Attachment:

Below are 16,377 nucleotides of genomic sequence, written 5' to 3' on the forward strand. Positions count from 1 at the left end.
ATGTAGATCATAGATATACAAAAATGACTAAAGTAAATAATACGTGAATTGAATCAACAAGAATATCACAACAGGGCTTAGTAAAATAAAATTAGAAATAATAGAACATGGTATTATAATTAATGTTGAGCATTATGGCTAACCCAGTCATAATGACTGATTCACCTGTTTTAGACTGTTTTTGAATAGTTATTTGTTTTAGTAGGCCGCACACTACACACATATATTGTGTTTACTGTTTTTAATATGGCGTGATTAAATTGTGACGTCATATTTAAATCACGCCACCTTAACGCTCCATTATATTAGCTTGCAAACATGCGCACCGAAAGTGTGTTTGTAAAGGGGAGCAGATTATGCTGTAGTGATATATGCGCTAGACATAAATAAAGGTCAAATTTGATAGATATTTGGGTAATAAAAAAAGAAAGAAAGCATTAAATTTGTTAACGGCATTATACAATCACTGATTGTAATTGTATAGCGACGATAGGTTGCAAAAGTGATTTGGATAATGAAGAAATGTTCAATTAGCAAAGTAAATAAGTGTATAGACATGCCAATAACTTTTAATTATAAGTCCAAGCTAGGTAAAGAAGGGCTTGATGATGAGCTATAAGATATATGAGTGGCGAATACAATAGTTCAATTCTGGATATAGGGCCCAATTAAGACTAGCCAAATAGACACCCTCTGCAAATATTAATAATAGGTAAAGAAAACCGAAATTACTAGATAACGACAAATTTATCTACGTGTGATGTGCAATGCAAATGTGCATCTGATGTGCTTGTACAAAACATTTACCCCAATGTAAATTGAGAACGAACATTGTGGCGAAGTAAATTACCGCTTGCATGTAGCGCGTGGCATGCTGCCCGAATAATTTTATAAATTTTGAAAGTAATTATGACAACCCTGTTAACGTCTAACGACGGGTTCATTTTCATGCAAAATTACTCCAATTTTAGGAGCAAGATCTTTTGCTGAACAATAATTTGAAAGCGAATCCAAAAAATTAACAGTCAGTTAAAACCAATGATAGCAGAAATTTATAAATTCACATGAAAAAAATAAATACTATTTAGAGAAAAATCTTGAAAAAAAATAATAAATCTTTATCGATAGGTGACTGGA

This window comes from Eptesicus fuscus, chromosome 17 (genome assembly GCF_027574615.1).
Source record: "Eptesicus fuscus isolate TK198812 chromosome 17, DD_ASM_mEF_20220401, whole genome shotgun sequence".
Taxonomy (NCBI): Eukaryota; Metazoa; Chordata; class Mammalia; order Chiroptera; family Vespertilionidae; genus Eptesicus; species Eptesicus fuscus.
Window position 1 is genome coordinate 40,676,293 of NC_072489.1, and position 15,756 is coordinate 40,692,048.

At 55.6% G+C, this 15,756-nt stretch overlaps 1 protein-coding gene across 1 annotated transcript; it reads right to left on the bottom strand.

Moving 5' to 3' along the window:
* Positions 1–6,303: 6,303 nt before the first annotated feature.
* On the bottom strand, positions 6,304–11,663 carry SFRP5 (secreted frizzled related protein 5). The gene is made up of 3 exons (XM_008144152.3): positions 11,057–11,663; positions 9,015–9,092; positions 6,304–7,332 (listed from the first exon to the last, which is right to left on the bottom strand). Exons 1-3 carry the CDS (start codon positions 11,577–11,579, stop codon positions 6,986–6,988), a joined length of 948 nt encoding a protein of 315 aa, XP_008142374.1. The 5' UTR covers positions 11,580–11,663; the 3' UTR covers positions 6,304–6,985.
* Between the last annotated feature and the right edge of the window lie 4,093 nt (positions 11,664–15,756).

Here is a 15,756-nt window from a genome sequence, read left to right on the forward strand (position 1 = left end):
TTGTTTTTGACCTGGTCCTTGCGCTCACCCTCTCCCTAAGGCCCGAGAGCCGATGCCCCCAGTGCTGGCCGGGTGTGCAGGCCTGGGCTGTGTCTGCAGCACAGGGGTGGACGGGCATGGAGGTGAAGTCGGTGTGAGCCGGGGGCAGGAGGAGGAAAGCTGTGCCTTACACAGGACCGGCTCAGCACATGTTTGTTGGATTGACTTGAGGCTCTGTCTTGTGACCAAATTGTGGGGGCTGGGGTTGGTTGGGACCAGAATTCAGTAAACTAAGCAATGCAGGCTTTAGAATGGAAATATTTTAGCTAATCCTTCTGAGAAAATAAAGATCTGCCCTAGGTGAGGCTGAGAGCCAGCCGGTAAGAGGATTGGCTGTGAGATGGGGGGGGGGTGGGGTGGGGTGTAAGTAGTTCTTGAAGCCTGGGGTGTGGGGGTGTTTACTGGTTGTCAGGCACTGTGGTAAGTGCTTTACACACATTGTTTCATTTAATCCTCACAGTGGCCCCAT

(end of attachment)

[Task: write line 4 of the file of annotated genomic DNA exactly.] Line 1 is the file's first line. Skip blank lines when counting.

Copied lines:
Source record: "Eptesicus fuscus isolate TK198812 chromosome 17, DD_ASM_mEF_20220401, whole genome shotgun sequence".